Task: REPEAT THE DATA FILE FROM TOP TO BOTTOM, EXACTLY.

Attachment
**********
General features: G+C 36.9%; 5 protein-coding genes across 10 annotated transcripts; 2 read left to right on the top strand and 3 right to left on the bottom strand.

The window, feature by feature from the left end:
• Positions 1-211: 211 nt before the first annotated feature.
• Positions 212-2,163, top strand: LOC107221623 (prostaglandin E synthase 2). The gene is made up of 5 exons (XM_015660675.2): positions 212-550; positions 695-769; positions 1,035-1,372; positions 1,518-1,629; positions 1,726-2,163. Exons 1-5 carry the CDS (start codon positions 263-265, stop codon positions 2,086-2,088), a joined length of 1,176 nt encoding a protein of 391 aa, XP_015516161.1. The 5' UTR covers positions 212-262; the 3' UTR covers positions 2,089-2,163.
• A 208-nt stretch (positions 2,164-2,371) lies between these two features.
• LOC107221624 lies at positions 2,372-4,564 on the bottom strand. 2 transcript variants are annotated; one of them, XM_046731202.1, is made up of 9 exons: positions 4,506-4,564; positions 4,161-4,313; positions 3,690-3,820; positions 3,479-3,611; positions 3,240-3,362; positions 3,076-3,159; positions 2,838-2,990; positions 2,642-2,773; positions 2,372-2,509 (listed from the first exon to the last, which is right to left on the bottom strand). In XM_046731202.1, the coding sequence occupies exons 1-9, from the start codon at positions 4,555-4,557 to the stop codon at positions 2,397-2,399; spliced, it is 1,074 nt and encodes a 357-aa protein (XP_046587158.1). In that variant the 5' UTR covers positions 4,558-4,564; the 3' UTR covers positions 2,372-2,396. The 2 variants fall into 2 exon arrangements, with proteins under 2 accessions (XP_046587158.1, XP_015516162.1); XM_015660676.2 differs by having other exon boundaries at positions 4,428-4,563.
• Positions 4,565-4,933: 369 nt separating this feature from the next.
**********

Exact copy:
General features: G+C 36.9%; 5 protein-coding genes across 10 annotated transcripts; 2 read left to right on the top strand and 3 right to left on the bottom strand.

The window, feature by feature from the left end:
• Positions 1-211: 211 nt before the first annotated feature.
• Positions 212-2,163, top strand: LOC107221623 (prostaglandin E synthase 2). The gene is made up of 5 exons (XM_015660675.2): positions 212-550; positions 695-769; positions 1,035-1,372; positions 1,518-1,629; positions 1,726-2,163. Exons 1-5 carry the CDS (start codon positions 263-265, stop codon positions 2,086-2,088), a joined length of 1,176 nt encoding a protein of 391 aa, XP_015516161.1. The 5' UTR covers positions 212-262; the 3' UTR covers positions 2,089-2,163.
• A 208-nt stretch (positions 2,164-2,371) lies between these two features.
• LOC107221624 lies at positions 2,372-4,564 on the bottom strand. 2 transcript variants are annotated; one of them, XM_046731202.1, is made up of 9 exons: positions 4,506-4,564; positions 4,161-4,313; positions 3,690-3,820; positions 3,479-3,611; positions 3,240-3,362; positions 3,076-3,159; positions 2,838-2,990; positions 2,642-2,773; positions 2,372-2,509 (listed from the first exon to the last, which is right to left on the bottom strand). In XM_046731202.1, the coding sequence occupies exons 1-9, from the start codon at positions 4,555-4,557 to the stop codon at positions 2,397-2,399; spliced, it is 1,074 nt and encodes a 357-aa protein (XP_046587158.1). In that variant the 5' UTR covers positions 4,558-4,564; the 3' UTR covers positions 2,372-2,396. The 2 variants fall into 2 exon arrangements, with proteins under 2 accessions (XP_046587158.1, XP_015516162.1); XM_015660676.2 differs by having other exon boundaries at positions 4,428-4,563.
• Positions 4,565-4,933: 369 nt separating this feature from the next.